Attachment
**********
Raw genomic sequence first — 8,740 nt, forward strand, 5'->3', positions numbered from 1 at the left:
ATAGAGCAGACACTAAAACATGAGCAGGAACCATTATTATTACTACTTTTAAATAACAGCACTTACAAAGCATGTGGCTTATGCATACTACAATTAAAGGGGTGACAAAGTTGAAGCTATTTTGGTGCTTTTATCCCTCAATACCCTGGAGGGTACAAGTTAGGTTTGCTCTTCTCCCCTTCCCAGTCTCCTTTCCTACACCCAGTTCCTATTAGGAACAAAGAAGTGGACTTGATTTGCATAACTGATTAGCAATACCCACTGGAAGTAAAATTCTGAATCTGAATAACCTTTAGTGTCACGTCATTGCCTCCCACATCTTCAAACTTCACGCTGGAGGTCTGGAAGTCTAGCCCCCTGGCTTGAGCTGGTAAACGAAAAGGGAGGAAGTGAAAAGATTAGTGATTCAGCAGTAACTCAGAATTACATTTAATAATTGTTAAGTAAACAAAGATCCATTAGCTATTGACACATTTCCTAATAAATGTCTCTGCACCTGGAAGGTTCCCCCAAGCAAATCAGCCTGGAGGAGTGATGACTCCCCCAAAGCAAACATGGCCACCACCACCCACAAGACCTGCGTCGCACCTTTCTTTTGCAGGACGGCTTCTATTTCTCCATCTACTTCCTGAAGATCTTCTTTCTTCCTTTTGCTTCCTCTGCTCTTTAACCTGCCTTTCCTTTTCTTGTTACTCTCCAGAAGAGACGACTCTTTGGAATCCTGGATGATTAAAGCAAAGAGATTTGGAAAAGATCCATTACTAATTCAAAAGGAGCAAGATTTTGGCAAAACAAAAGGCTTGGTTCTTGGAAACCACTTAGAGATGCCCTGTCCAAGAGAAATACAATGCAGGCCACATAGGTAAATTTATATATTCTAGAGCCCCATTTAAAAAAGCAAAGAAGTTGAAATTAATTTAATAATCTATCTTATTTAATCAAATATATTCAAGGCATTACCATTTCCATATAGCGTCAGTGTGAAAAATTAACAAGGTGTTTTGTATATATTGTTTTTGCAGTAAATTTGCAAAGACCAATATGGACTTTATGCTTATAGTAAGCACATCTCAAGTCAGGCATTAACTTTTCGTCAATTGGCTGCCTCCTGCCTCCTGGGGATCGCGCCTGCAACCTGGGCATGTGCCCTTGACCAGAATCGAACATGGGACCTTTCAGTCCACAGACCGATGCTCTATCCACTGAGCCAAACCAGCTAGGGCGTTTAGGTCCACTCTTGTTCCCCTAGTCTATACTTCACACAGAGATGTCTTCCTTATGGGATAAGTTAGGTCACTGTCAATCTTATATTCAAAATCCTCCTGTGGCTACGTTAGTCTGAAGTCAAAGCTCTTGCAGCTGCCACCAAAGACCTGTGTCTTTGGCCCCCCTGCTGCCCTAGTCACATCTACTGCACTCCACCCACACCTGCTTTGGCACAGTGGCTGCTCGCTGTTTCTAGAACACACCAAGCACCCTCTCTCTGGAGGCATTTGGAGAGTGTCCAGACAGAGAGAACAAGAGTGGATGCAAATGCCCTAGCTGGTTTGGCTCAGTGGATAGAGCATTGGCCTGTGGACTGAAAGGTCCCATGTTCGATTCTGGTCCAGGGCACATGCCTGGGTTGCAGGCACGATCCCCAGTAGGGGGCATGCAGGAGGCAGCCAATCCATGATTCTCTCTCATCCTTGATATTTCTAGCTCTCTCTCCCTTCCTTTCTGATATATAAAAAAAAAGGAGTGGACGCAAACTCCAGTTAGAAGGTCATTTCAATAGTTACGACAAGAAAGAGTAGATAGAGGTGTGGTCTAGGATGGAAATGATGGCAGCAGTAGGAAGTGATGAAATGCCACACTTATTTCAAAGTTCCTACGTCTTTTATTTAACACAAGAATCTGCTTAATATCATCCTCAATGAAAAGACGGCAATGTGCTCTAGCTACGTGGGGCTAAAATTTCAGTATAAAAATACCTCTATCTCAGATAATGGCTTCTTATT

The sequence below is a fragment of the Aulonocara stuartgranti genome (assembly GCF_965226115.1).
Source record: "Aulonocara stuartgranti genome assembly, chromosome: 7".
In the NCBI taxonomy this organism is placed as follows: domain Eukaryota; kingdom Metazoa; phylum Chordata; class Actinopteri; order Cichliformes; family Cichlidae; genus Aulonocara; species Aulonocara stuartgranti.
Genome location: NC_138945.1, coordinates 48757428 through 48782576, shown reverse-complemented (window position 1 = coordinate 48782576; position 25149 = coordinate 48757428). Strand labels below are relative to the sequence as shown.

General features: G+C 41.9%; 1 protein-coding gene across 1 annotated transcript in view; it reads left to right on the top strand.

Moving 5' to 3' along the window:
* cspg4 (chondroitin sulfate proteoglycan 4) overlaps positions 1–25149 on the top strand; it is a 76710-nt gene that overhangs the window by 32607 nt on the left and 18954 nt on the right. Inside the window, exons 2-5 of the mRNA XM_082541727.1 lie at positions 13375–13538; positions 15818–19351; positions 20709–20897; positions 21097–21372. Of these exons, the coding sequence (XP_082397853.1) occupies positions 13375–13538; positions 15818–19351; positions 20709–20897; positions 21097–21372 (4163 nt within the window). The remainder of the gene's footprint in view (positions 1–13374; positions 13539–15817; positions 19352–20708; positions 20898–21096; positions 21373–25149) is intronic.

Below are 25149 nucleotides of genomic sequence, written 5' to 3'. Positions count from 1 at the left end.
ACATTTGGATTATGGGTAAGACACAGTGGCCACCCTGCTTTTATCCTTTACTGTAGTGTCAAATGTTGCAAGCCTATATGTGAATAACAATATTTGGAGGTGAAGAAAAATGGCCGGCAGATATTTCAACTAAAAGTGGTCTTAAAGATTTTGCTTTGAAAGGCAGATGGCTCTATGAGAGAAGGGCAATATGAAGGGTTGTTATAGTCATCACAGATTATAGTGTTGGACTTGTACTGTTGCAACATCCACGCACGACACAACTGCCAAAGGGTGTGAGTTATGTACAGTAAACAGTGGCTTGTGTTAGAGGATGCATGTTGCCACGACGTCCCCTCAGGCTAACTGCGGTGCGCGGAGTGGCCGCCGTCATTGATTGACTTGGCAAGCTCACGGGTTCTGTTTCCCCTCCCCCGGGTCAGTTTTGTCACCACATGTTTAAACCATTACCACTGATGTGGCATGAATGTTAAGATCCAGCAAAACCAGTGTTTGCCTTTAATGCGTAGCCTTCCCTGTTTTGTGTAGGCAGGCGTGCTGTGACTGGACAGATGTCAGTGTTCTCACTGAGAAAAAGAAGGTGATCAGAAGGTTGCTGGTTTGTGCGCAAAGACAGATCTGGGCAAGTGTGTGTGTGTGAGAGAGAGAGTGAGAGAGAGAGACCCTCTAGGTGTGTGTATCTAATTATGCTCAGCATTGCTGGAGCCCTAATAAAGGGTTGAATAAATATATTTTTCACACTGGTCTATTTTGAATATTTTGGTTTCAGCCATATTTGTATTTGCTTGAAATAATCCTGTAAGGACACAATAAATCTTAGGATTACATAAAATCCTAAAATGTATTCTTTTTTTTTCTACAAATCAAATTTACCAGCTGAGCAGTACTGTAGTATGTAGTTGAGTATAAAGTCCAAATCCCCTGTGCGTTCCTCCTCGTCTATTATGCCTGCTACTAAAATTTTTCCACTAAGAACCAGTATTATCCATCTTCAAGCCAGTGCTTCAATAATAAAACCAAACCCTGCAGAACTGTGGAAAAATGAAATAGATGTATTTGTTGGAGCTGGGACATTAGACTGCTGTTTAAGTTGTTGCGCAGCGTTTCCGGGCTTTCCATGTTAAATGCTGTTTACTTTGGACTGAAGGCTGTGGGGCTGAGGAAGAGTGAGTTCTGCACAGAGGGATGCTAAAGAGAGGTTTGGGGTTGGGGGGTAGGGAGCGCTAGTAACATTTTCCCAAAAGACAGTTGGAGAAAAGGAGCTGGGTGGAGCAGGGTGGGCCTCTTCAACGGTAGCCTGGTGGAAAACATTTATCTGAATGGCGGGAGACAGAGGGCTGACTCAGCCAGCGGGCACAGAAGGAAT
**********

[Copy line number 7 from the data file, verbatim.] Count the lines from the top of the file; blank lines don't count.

General features: G+C 41.9%; 1 protein-coding gene across 1 annotated transcript in view; it reads left to right on the top strand.